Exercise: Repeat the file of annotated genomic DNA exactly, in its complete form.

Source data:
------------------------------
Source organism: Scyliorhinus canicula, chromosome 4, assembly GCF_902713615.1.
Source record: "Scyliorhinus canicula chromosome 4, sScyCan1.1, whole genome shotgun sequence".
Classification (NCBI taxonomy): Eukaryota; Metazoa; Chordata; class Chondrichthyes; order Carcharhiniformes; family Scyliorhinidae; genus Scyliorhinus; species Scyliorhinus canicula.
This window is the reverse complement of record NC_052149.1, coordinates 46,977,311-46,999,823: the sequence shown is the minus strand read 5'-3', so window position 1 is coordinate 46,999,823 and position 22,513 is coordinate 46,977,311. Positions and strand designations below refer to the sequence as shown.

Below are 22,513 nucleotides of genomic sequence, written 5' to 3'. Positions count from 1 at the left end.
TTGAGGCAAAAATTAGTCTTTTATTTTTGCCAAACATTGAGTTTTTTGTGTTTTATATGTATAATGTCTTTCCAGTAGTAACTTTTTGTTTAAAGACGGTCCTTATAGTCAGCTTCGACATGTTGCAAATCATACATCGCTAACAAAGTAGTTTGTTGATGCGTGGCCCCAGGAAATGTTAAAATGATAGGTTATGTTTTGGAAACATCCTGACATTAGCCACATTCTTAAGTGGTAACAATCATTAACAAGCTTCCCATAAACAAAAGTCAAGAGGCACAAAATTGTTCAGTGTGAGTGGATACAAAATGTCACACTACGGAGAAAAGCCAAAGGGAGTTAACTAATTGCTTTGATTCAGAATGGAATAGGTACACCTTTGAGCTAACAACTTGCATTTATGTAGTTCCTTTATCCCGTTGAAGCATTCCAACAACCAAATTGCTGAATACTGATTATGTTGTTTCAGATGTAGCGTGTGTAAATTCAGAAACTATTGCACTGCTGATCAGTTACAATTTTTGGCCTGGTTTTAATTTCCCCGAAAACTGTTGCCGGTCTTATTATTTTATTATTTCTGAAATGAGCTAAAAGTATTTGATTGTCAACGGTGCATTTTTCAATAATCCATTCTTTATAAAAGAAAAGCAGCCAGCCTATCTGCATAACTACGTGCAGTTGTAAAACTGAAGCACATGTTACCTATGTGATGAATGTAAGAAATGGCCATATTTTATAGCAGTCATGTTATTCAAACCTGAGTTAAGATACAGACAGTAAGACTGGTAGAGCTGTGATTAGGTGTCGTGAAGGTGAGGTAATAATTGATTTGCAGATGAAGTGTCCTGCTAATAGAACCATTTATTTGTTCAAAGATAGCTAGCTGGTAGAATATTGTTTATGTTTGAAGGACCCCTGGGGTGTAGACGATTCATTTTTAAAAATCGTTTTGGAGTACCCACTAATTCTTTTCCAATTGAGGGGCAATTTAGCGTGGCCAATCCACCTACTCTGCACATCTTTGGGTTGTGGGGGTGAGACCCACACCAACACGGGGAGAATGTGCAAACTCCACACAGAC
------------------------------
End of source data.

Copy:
Source organism: Scyliorhinus canicula, chromosome 4, assembly GCF_902713615.1.
Source record: "Scyliorhinus canicula chromosome 4, sScyCan1.1, whole genome shotgun sequence".
Classification (NCBI taxonomy): Eukaryota; Metazoa; Chordata; class Chondrichthyes; order Carcharhiniformes; family Scyliorhinidae; genus Scyliorhinus; species Scyliorhinus canicula.
This window is the reverse complement of record NC_052149.1, coordinates 46,977,311-46,999,823: the sequence shown is the minus strand read 5'-3', so window position 1 is coordinate 46,999,823 and position 22,513 is coordinate 46,977,311. Positions and strand designations below refer to the sequence as shown.

Below are 22,513 nucleotides of genomic sequence, written 5' to 3'. Positions count from 1 at the left end.
TTGAGGCAAAAATTAGTCTTTTATTTTTGCCAAACATTGAGTTTTTTGTGTTTTATATGTATAATGTCTTTCCAGTAGTAACTTTTTGTTTAAAGACGGTCCTTATAGTCAGCTTCGACATGTTGCAAATCATACATCGCTAACAAAGTAGTTTGTTGATGCGTGGCCCCAGGAAATGTTAAAATGATAGGTTATGTTTTGGAAACATCCTGACATTAGCCACATTCTTAAGTGGTAACAATCATTAACAAGCTTCCCATAAACAAAAGTCAAGAGGCACAAAATTGTTCAGTGTGAGTGGATACAAAATGTCACACTACGGAGAAAAGCCAAAGGGAGTTAACTAATTGCTTTGATTCAGAATGGAATAGGTACACCTTTGAGCTAACAACTTGCATTTATGTAGTTCCTTTATCCCGTTGAAGCATTCCAACAACCAAATTGCTGAATACTGATTATGTTGTTTCAGATGTAGCGTGTGTAAATTCAGAAACTATTGCACTGCTGATCAGTTACAATTTTTGGCCTGGTTTTAATTTCCCCGAAAACTGTTGCCGGTCTTATTATTTTATTATTTCTGAAATGAGCTAAAAGTATTTGATTGTCAACGGTGCATTTTTCAATAATCCATTCTTTATAAAAGAAAAGCAGCCAGCCTATCTGCATAACTACGTGCAGTTGTAAAACTGAAGCACATGTTACCTATGTGATGAATGTAAGAAATGGCCATATTTTATAGCAGTCATGTTATTCAAACCTGAGTTAAGATACAGACAGTAAGACTGGTAGAGCTGTGATTAGGTGTCGTGAAGGTGAGGTAATAATTGATTTGCAGATGAAGTGTCCTGCTAATAGAACCATTTATTTGTTCAAAGATAGCTAGCTGGTAGAATATTGTTTATGTTTGAAGGACCCCTGGGGTGTAGACGATTCATTTTTAAAAATCGTTTTGGAGTACCCACTAATTCTTTTCCAATTGAGGGGCAATTTAGCGTGGCCAATCCACCTACTCTGCACATCTTTGGGTTGTGGGGGTGAGACCCACACCAACACGGGGAGAATGTGCAAACTCCACACAGAC